By the way Frank, your plate voltage is not adjustable during the tuning process as it is fixed once your input power to the amp is selected.  I think you were talking about the plate current in your post. The plate voltage can be monitored, but not adjusted. At any rate, the amateurs I mentioned in my post know what they are talking about and I would like to think I do having owned the specific model amp you have for three years no problems with tubes. You need a simple watt meter to use this amp and even a radio shack 40 buck one will do, but suggest you get one for the long term if possible. I own three watt meters plus have one in the tuner plus one on my AL 80 B. The cross needle ones show reflected power and forward power at the same time. That will let you know when your antenna or connector cables have a problem at a glance when your power out is reflected.  You are unaware of your power out from the amp to the antenna without a watt meter. Good luck I know it's confusing, just keep it simple and enjoy the hobby. I also owned a 590 for a short time and used it to drive the AL 811 so not a stranger to your set up. You may have already damaged your tubes with improper delayed tuning times, but I hope not.

Frank
« Last Edit: November 15, 2014, 07:43:56 AM by K4RVN » Logged
AE7IS
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Posts: 96




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« Reply #24 on: November 15, 2014, 10:19:27 AM »

thanks for the input. (pun)  a watt meter is on the list.  and I won't play with the amp until I get on.  MFJ-891 okay?  thats about 150  or so . (half what i paid for the amp)  it is what it is.
frank
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AE7IS
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« Reply #25 on: November 15, 2014, 10:23:47 AM »

one more thing if I may.  I asked on this forum because the responses i get are actually helpful, not demeaning.  Unlike that "other forum".  I don't ask these kind of questions there anymore..  Very nice to have you all here and willing to help.  even when you disagree it never gets bad or derogatory.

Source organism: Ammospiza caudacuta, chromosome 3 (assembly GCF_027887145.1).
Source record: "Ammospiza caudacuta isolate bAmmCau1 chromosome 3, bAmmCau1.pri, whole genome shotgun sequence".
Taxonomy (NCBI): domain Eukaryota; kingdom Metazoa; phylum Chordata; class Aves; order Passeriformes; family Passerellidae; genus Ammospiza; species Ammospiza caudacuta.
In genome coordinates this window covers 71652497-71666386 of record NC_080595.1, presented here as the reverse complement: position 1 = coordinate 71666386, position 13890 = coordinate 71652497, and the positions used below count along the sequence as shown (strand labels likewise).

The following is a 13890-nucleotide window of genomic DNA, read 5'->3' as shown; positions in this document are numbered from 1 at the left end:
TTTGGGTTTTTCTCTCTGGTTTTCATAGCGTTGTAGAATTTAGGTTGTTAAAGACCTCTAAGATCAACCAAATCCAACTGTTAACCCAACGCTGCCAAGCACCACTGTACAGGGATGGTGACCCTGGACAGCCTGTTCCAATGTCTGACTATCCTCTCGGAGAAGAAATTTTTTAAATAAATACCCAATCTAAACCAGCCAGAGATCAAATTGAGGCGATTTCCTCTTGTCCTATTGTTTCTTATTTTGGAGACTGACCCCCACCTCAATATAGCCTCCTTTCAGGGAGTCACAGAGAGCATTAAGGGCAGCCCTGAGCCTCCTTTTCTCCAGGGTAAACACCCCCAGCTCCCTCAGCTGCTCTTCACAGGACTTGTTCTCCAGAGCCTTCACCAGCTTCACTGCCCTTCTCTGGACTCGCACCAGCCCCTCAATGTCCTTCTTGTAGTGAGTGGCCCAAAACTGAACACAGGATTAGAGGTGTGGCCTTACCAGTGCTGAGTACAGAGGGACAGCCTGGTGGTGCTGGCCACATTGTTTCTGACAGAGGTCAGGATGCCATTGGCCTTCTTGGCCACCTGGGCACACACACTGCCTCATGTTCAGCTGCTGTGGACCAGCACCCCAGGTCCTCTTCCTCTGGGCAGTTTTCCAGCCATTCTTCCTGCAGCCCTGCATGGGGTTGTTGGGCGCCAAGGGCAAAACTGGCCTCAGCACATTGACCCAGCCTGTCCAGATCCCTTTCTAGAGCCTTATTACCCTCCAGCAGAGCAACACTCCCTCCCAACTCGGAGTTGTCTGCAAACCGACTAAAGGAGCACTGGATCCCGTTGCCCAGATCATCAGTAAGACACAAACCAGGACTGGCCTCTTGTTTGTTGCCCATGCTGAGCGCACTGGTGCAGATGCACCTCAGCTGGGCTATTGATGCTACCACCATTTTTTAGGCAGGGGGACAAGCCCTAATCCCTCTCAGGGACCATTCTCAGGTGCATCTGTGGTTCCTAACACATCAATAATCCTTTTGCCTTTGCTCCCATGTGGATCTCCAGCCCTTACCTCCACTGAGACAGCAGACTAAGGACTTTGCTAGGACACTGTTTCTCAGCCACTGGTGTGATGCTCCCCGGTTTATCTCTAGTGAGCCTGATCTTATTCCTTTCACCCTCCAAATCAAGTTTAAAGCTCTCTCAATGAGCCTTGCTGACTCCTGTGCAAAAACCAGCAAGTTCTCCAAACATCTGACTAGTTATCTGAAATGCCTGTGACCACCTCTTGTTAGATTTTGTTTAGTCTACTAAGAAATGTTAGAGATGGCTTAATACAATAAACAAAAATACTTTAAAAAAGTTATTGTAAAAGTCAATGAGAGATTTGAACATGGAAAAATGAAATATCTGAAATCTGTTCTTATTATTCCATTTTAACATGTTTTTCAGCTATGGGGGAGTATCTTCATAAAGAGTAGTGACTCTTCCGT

Just wanted to acknowledge.
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G3RZP
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« Reply #26 on: November 15, 2014, 10:59:43 AM »

I'd strongly suggest that a power/SWR meter and dummy load are really essential items to have, even without an amplifier. Otherwise, fixing many of these problems is rather like trying to take the engine out of a car without having a set of wrenches!

I have a feeling that the Licence Courses often miss this sort of advice out.....
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AE7IS
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Posts: 96




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« Reply #27 on: November 15, 2014, 11:29:52 AM »

  ZP,I didn't take any stinking lic. course.  didn't know they had such a thing until after i was an extra.   nope, even after 40-50- years playing with radios and I didn't know that a watt meter was essential to do anything.  Guess I've been lucky so far. 
thanks
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WA7PRC
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« Reply #28 on: November 15, 2014, 12:10:55 PM »

I didn't know that a watt meter was essential to do anything.
As I mentioned, it's not. However, an inexpensive and easy to use oscilloscope is a very handy tool for ensuring you're not underloading and/or overdriving your amplifier on AM or SSB modes. Otherwise, for other modes, tuning for maximum power works using some form of meter.

A suitable lab scope should have a vertical amplifier response of at least twice the radio frequency. For 10m, a 60 MHz scope is fine. A fair price is around $1/MHz.

vy 73 es gl,
Bryan WA7PRC
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AE7IS
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Posts: 96




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« Reply #29 on: November 15, 2014, 05:55:07 PM »

l'ld love to pick one up bryan.  Any idea where i could find such a thing at the price you mention?  As an aside, I went to RS today looking for a watt meter.  Guy tried to point me to the multimeters??.  needless to say they had none.